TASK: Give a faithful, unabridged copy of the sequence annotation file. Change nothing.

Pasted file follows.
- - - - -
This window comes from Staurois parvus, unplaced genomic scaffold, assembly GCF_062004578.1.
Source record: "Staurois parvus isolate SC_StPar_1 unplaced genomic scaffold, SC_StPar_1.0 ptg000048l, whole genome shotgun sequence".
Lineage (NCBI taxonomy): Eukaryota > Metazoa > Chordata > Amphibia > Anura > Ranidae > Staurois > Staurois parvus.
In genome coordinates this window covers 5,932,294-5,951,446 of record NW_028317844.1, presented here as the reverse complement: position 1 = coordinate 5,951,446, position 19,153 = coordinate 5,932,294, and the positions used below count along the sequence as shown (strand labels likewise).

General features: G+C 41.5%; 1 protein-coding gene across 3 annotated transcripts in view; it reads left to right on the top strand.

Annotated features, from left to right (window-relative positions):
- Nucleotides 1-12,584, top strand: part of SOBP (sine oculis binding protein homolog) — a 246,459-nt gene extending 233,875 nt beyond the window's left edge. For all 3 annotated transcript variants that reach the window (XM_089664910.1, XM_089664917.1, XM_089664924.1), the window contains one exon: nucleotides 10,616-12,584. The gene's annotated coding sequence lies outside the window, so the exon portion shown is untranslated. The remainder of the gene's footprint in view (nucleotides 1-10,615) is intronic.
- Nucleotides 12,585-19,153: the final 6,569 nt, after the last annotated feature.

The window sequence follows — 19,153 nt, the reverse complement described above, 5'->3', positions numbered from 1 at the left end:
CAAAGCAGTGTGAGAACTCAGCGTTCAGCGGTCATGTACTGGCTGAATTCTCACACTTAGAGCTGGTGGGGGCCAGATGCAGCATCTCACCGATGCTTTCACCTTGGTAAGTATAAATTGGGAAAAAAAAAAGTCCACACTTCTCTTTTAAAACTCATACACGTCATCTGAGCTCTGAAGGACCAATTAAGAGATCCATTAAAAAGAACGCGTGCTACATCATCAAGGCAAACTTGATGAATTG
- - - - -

This window comes from Staurois parvus, unplaced genomic scaffold, assembly GCF_062004578.1.
Source record: "Staurois parvus isolate SC_StPar_1 unplaced genomic scaffold, SC_StPar_1.0 ptg000048l, whole genome shotgun sequence".
Lineage (NCBI taxonomy): Eukaryota > Metazoa > Chordata > Amphibia > Anura > Ranidae > Staurois > Staurois parvus.
In genome coordinates this window covers 5,932,294-5,951,446 of record NW_028317844.1, presented here as the reverse complement: position 1 = coordinate 5,951,446, position 19,153 = coordinate 5,932,294, and the positions used below count along the sequence as shown (strand labels likewise).

General features: G+C 41.5%; 1 protein-coding gene across 3 annotated transcripts in view; it reads left to right on the top strand.

Annotated features, from left to right (window-relative positions):
- Nucleotides 1-12,584, top strand: part of SOBP (sine oculis binding protein homolog) — a 246,459-nt gene extending 233,875 nt beyond the window's left edge. For all 3 annotated transcript variants that reach the window (XM_089664910.1, XM_089664917.1, XM_089664924.1), the window contains one exon: nucleotides 10,616-12,584. The gene's annotated coding sequence lies outside the window, so the exon portion shown is untranslated. The remainder of the gene's footprint in view (nucleotides 1-10,615) is intronic.
- Nucleotides 12,585-19,153: the final 6,569 nt, after the last annotated feature.

The window sequence follows — 19,153 nt, the reverse complement described above, 5'->3', positions numbered from 1 at the left end:
CAAAGCAGTGTGAGAACTCAGCGTTCAGCGGTCATGTACTGGCTGAATTCTCACACTTAGAGCTGGTGGGGGCCAGATGCAGCATCTCACCGATGCTTTCACCTTGGTAAGTATAAATTGGGAAAAAAAAAAGTCCACACTTCTCTTTTAAAACTCATACACGTCATCTGAGCTCTGAAGGACCAATTAAGAGATCCATTAAAAAGAACGCGTGCTACATCATCAAGGCAAACTTGATGAATTG